It’s not a misprint or something. Actually, you do need to share your password, but evidently, only to the person close to you to prepare for that inevitable day when you breathe your last breath, or become incapacitated. But… you should know how and when to draw the line. Do you have your own Dropbox account? That’s more likely what we are going to talk about today.

This file hosting service—as we all users know—offers cloud storage, file synchronization, and client software. With that being said, it lessens the need for USB data cables since you can just access and/or drop any electronic files in your Dropbox account so long as you are connected to the internet. Well, it’s good to have a repository for all your files, but what files really are you keeping in your Dropbox account? May I know? Or the question is: should I know?

Everything you store in your Dropbox account is definitely none of everyone’s business apart from you. And as I have said, not everything is meant to be shared. Now, if you have an iPhone 5S in your hand then there’s nothing pretty much to be bothered about. Well, except when you are asleep and someone used your finger to access your handheld device. On a lighter note, what if someone accidentally—or perhaps intentionally—got your Dropbox credentials? Would you freak out? Shudder no more, because Two-factor authentication has got you covered.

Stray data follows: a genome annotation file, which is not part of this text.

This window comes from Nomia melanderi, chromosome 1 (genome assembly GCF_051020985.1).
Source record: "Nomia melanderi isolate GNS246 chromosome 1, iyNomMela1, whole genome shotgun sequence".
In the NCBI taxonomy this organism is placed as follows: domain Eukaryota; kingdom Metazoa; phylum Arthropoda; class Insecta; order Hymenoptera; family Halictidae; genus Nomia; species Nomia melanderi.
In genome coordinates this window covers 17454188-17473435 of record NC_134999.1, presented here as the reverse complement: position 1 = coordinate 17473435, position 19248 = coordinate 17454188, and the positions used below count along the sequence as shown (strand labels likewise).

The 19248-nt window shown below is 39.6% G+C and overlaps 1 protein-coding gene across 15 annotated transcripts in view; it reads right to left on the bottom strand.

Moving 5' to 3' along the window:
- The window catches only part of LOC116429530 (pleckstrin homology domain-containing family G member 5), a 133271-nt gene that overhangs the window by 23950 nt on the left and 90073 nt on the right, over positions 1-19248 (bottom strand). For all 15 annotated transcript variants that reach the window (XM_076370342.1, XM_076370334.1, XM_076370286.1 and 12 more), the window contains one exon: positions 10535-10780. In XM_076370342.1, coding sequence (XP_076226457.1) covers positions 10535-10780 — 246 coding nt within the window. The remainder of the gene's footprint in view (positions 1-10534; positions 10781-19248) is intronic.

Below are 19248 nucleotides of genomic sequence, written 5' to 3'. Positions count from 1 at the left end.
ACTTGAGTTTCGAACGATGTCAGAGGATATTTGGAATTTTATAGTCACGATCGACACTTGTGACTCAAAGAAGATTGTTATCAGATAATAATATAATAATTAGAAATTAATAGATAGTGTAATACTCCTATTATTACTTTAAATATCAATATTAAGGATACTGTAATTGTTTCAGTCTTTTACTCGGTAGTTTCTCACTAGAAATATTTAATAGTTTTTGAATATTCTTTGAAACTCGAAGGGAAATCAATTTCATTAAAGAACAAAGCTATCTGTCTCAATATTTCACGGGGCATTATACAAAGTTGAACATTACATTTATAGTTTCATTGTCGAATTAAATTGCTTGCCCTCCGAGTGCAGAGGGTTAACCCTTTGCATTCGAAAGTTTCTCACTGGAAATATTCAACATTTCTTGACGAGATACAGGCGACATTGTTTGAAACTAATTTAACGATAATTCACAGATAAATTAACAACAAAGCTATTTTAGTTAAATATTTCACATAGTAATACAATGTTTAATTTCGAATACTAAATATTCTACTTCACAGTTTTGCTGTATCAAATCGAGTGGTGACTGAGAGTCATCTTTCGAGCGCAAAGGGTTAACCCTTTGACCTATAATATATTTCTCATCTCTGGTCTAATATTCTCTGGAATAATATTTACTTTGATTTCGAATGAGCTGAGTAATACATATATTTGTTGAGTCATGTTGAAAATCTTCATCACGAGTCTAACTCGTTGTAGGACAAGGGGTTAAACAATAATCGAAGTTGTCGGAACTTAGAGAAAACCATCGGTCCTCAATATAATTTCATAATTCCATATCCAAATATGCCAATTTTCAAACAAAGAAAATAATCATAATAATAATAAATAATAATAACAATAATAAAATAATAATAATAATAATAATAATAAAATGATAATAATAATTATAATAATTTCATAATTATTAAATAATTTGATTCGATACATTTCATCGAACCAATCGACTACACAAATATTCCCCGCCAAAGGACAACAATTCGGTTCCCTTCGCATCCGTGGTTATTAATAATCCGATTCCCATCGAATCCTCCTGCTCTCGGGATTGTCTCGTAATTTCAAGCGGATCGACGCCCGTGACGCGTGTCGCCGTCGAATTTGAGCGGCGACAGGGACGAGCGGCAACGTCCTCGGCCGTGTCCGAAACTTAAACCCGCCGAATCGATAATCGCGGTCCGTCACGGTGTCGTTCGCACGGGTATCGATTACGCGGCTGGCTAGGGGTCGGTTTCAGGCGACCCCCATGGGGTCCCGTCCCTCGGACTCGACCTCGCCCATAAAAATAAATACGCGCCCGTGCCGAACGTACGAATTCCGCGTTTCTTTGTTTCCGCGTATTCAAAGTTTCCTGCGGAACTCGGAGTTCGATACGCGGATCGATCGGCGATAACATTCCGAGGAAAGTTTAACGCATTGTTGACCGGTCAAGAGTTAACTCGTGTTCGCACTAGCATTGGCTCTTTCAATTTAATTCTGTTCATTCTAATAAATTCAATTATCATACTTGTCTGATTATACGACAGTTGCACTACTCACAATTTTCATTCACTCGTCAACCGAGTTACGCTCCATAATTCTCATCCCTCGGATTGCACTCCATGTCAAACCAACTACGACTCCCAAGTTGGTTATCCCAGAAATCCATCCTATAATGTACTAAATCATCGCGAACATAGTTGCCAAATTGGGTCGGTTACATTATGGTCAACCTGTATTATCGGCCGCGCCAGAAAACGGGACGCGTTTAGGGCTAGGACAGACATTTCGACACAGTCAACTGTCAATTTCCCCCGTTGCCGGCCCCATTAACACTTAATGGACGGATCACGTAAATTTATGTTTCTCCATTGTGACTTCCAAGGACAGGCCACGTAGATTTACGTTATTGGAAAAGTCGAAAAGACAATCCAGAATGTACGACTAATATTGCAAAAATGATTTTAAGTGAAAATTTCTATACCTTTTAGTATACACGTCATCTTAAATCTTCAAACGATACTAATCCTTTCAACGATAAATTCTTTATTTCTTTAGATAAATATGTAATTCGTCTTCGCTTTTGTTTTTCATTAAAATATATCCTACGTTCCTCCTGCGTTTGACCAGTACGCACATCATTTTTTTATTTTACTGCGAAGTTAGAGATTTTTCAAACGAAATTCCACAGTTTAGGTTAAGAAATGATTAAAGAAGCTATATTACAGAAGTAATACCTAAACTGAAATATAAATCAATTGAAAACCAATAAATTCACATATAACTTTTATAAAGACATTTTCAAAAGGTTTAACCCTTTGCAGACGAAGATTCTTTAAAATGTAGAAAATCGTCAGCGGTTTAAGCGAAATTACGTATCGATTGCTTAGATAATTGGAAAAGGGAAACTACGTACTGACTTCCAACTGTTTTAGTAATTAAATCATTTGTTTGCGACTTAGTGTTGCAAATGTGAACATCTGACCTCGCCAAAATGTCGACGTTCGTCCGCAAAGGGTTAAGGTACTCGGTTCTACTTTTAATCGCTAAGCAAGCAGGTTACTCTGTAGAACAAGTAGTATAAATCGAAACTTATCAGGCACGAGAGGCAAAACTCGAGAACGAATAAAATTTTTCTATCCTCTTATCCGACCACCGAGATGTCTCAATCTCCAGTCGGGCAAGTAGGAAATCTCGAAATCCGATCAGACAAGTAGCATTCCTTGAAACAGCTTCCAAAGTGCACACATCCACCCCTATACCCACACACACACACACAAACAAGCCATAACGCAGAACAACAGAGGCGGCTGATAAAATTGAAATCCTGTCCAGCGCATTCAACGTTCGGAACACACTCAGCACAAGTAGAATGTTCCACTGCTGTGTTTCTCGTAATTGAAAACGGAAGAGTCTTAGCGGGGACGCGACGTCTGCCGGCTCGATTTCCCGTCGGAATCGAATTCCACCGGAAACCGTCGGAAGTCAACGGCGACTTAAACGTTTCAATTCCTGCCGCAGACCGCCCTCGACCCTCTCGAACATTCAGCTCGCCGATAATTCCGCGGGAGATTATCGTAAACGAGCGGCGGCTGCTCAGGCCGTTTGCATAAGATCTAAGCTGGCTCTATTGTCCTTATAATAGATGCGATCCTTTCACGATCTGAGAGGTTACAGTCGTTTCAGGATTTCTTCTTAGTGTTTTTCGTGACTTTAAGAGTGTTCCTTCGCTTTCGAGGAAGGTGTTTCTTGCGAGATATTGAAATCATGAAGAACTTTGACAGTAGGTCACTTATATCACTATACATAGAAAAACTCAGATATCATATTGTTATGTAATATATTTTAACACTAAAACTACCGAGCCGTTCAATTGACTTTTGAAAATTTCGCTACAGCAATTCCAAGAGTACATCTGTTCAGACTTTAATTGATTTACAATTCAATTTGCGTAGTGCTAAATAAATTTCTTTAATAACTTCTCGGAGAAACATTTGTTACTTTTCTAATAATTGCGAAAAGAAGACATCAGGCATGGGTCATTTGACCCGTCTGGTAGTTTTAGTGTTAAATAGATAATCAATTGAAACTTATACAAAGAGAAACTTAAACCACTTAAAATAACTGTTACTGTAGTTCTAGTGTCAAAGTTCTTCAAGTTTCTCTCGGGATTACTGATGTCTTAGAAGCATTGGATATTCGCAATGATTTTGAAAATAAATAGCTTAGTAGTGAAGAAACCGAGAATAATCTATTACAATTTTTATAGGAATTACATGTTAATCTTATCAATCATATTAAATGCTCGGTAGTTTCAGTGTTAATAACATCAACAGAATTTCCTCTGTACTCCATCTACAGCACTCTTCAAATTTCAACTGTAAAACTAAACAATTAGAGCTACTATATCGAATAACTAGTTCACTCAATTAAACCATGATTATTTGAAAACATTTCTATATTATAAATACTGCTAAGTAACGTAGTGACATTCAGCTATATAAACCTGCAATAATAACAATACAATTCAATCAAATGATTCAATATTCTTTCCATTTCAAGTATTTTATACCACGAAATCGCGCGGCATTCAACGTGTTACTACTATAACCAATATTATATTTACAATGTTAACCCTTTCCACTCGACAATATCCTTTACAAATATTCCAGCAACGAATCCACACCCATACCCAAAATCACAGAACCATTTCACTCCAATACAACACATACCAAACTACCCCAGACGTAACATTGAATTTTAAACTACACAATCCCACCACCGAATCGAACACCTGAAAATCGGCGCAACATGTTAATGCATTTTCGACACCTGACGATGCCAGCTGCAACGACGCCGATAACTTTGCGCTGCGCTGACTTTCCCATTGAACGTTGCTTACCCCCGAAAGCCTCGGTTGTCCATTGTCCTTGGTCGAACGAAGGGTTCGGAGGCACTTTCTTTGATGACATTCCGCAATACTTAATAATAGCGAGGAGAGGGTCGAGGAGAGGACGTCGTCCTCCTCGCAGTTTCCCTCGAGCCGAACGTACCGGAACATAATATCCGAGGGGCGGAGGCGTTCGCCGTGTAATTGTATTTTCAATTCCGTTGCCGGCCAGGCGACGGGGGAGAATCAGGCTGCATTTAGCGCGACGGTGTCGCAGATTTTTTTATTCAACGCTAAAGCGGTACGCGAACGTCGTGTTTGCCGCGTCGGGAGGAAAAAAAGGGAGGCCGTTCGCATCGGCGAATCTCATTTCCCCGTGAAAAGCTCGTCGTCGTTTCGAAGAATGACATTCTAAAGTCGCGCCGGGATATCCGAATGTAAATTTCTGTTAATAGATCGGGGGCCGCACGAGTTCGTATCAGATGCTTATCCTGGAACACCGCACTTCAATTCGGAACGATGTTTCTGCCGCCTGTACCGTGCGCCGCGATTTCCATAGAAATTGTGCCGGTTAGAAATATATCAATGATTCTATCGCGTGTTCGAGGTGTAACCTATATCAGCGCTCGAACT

What is two-factor authentication, you ask? Well, it basically combines your password with an additional security code that can only be used once. This code is then sent to your smartphone that you need to enter upon logging into your Dropbox account to access it. Sounds pretty neat, right? If you don’t want to disclose your Dropbox Files to the public, then might as well set up the two-factor authentication.

 Here’s how:

To secure your Dropbox files, first off, you must log in to your Dropbox account. Then once you are logged in, go the Settings by selecting your name in the upper right corner of the window. Found the Settings already? Great! Now, select the Security tab. Now, look for the Account in the heading and find Two-step verification. Once you’ve found it, you may now enable it. Dropbox will then walk you through the process as you setup two-factor authentication. It will then prompt you to enter your Dropbox password. Once you’ve entered the password, you will be asked whether you want the security code via text messages or use the authenticator app instead. If you are subscribed in an unlimited text messaging plan, then it would be pretty much easy for you to choose receiving security codes via text messages instead. But if not, then you can always have the authenticator app that can provide lots of suggestions, too. Now, if you opted for the text message, you will be prompted to enter your phone number. Key it in, and then just follow the process.

But what if you’ve experienced a mishap, say like lost your phone? You need not worry, since two-factor authentication leaves you a 16-digit emergency backup code that you can use to access your Dropbox account once again.

So when you log into your account the next time, you will now be asked to enter the security code apart from your username and password. They will then send you a message that contains the code. Happy Dropboxing indeed!